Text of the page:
Objective: To examine the incidence of peripheral nerve injury within 90 days of a limb trauma diagnosis in patients who have presented to the hospital or outpatient clinic.
Design: This study is a retrospective, descriptive study that uses the 1998 MarketScan Commercial Claims and Encounters Database (The MEDSTAT Group) to track peripheral nerve injuries in extremity trauma. We selected our sample by using ICD9 codes for limb trauma during the first 9 mos of 1998. Nerve injuries within 90 days after limb trauma were the main outcome measure. Finally, we report how the rates of trauma and accompanying nerve injuries were contrasted by gender and age group, using univariate and bivariate statistics. All data analyses were conducted using Stata 9.0 statistical software.
Results: Out of 16 million insureds in the database, 220,593 (1.4%) were diagnosed with limb trauma. Eighty-three percent of the patients were less than 55 yrs old, and 50% were male. The total incidence of nerve injuries within 90 days of upper- or lower-limb trauma was 1.64%. The type of extremity trauma with the highest incidence of nerve injury within 90 days of the diagnosis was a crush injury at 1.9%. Approximately 50% of our sample was selected because of a dislocation, which had an associated nerve injury prevalence of 1.46%.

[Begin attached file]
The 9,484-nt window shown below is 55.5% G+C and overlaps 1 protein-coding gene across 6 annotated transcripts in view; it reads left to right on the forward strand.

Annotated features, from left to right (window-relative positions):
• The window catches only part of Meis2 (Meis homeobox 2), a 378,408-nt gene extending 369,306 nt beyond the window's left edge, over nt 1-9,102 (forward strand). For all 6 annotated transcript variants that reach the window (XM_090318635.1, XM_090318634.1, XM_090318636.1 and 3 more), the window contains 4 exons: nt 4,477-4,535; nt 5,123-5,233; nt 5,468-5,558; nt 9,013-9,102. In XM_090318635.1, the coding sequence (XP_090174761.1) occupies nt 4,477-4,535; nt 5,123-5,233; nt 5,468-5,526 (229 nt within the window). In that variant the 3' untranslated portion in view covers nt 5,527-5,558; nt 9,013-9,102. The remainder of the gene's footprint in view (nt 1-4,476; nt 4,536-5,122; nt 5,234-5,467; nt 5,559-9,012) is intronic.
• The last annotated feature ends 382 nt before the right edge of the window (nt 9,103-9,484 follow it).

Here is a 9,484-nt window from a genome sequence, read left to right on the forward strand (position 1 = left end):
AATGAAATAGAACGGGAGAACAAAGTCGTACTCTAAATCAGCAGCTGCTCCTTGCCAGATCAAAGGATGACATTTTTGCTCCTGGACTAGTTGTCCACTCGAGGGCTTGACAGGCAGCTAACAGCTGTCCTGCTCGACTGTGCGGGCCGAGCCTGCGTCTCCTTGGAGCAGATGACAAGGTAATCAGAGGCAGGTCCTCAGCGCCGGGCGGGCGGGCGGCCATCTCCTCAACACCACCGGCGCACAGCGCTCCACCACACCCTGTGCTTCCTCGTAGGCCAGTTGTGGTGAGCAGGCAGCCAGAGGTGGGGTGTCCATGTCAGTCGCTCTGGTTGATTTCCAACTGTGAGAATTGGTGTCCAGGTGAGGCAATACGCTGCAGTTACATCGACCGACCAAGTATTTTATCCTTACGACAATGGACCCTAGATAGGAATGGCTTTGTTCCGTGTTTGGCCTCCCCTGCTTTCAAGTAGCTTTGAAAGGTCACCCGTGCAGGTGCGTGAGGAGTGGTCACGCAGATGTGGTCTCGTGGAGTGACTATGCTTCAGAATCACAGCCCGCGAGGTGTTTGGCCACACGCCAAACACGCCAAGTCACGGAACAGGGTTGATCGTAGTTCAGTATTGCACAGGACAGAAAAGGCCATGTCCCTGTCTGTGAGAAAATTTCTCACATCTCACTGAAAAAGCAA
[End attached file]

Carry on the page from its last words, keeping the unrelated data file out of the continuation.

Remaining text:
Conclusions: When looking at the population sampled, rates for peripheral nerve injury in people incurring limb trauma are low. Crush injuries seem to have the highest rate of associated nerve injury. Further studies are needed to observe outcomes for people with nerve damage after trauma.